Testimony ends in Hadder hearing
by James Phillips
Mar 06, 2013 | 7528 views | 0 0 comments | 14 14 recommendations | email to a friend | print
Adam Hadder speaks during a recess in his due process hearing Tuesday night at the Walker County Courthouse. Daily Mountain Eagle - James Phillips
Adam Hadder speaks during a recess in his due process hearing Tuesday night at the Walker County Courthouse. Daily Mountain Eagle - James Phillips
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A due process hearing of former Walker County Sheriff’s Office Deputy Adam Hadder wrapped up Tuesday night. The Walker County Civil Service Board will now have 30 days to decide if Hadder, who was terminated in September, should be reinstated to the sheriff’s office.

Before testimony began Tuesday, one of the three charges associated with Hadder’s firing was dropped by Sheriff John Mark Tirey. The complaint by Kathy Sanford, who claimed Hadder verbally and physically assaulted her at a Curry High School football game in 2011, was struck from the charges. Tirey had said during testimony on Monday that he didn’t give much weight to that complaint.

“It was the least of the three that I took into consideration,” Tirey said Monday.

Tirey rescinded and dismissed all wrongdoing by Hadder in the Sanford incident.

Hadder took the stand Tuesday and testified for nearly two hours.

“This was my first chance to tell my side of the story,” Hadder said after the hearing. “Until now, everything has just been allegations against me by a couple of attorneys. I’m thankful to be able to address the civil service board, and I’m hopeful they will rule in my favor.”

Hadder said he was “shocked” and “surprised” by his suspension in August.

“I told the sheriff that he knew it was bull crap,” he said. “He knew my history with (Thomas) Carmichael and (Byron) McMath. I told him not to do it, but he said he had no choice.”

The suspension came after civil lawsuits were filed against Hadder by Carmichael and McMath. Carmichael filed suit on behalf of Gerald Garrison, a process server who was allegedly arrested by Hadder for attempting to serve him with a subpoena. The suit filed by McMath claimed Hadder verbally abused and threatened Shawn Franks in December 2011. Franks testified on Monday that he was wrongfully arrested by Hadder.

Hadder testified federal agents served a search warrant on the Walker County Narcotics Enforcement Team in January 2012. He said shortly after the FBI raid, Tirey shut down the narcotics division. Hadder said NET Director Paul Kilgore committed suicide only weeks later.

“After that I received several death threats,” Hadder said. “I had calls where they said, ‘we lost family and now you are going to lose family.’ I can handle myself, but I was really worried about my mom and dad.”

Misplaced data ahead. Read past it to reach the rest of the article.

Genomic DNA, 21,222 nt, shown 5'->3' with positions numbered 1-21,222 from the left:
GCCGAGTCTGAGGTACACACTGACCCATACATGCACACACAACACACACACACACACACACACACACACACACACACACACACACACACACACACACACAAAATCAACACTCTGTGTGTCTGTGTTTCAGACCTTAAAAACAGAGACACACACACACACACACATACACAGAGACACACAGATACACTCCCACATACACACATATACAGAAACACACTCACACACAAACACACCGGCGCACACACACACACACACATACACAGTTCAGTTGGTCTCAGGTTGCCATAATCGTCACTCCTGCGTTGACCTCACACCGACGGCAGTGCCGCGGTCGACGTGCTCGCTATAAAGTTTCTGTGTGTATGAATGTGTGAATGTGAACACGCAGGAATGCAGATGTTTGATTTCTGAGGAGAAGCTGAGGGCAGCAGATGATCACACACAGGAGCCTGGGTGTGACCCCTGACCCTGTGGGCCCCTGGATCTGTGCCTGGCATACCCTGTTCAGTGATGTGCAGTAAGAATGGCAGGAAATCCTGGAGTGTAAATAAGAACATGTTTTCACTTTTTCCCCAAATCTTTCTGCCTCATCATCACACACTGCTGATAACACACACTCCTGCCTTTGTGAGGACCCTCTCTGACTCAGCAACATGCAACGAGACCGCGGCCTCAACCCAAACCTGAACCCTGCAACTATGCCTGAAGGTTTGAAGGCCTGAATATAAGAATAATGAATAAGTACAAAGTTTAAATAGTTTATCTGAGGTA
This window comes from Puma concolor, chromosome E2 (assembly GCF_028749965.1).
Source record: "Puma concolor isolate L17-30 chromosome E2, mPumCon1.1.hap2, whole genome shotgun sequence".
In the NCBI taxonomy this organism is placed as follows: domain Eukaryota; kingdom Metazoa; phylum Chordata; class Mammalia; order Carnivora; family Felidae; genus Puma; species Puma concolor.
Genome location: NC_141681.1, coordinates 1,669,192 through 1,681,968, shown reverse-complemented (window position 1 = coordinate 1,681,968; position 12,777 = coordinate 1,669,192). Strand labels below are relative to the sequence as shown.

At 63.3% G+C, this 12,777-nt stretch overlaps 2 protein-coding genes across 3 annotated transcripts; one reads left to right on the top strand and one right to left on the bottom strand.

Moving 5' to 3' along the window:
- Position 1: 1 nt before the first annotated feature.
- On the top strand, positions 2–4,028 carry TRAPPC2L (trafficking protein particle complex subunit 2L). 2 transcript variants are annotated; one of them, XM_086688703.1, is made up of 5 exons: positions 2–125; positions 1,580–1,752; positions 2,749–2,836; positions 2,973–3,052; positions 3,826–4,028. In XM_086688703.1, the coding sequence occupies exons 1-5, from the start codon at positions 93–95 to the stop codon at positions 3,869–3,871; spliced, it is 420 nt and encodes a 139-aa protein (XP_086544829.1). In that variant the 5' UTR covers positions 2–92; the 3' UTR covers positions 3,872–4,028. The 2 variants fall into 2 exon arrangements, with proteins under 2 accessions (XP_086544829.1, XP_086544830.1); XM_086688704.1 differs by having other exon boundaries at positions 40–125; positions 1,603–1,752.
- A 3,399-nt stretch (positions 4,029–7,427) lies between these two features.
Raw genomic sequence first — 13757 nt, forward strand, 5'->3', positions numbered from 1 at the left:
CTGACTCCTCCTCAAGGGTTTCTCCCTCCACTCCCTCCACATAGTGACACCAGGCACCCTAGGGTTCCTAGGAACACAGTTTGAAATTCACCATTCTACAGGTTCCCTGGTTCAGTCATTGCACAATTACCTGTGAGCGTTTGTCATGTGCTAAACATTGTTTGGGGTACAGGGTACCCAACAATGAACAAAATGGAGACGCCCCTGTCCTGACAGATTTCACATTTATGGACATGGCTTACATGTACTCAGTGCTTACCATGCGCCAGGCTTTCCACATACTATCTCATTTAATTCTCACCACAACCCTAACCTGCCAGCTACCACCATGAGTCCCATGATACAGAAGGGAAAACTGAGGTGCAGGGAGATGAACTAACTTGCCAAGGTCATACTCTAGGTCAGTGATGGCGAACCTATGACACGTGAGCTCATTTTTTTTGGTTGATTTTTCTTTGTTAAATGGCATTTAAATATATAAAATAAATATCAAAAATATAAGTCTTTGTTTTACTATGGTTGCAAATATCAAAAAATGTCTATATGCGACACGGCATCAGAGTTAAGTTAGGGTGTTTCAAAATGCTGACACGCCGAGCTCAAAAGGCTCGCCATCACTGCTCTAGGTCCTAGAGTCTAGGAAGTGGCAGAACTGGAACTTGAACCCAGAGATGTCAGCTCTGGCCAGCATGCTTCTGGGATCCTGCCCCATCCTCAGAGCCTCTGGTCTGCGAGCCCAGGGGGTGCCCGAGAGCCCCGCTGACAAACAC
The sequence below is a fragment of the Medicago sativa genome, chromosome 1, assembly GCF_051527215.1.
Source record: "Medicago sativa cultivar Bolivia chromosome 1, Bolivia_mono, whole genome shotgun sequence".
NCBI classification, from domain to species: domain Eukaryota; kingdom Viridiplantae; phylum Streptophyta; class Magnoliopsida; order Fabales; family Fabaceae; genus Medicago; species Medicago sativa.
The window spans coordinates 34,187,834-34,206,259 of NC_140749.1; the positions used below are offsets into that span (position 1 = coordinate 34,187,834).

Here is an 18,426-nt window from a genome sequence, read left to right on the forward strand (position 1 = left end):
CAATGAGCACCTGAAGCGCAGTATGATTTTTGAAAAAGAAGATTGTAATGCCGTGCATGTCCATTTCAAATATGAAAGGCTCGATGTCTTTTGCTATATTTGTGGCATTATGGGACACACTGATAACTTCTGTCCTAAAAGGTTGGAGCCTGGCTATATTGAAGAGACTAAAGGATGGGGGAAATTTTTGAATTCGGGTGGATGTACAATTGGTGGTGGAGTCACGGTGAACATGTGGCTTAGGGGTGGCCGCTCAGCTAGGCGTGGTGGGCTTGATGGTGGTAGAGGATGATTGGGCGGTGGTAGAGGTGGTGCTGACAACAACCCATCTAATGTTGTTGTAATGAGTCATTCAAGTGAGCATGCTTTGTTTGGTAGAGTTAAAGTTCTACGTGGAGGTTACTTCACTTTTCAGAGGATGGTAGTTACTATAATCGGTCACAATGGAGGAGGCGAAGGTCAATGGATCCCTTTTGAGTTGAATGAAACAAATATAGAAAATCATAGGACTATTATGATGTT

A short time later, Hadder’s desk and personal belongings were destroyed inside NET headquarters, he said.

“I had wanted to go in there and get my stuff, but it was all destroyed,” he said.

Hadder said he was scared when Garrison approached him in July.

“He blocked my car in, got out and walked toward me with one hand behind his back,” he said.

During cross examination, Hadder told Tina Burgett, the sheriff’s attorney, that Garrison was never arrested.

“He was detained,” Hadder said. “I never charged him with anything. That’s what I’m trying to tell you.”

Gayle Gear, Hadder’s attorney, alleged Franks was not wrongfully arrested in Dec. 2011. She submitted into evidence text messages from Franks that reportedly warned his cousin Hadder was looking for him on a cruelty to animals case. The text messages were taken from the cousin’s phone when he was arrested by Hadder. Franks was arrested and charged with obstruction of government operations. The charges against Franks and his cousin were later dismissed by Walker County District Attorney Bill Adair.

“I had spoke with Adair and he said I had enough for a warrant. He gave me the warrant,” Hadder said.

Hadder said later in his testimony that he would “love” to be reinstated. He also said he had no ill will toward Tirey.

During closing statements, Gear quoted John Adams by saying, “Facts are stubborn things.” She said there are no facts that show Hadder should have been terminated.

“This is a lawyer-driven situation,” she said. “Within days of a couple of lawsuits, Adam was out of service. This is a young man who has given his life to law enforcement. The charges against him are unfounded.”

Burgett said the termination should stand.

“The evidence clearly shows that Sheriff Tirey did not act in haste,” she said. “He could have caved in to public pressure and he didn’t. The sheriff went above and beyond to provide due process.”

Lowell Hadder, Adam Hadder’s father, testified Tuesday to parts of the Garrison incident that he saw. Roxanne Moon, the person who notified Hadder about the animal cruelty in the Franks incident, also testified Tuesday.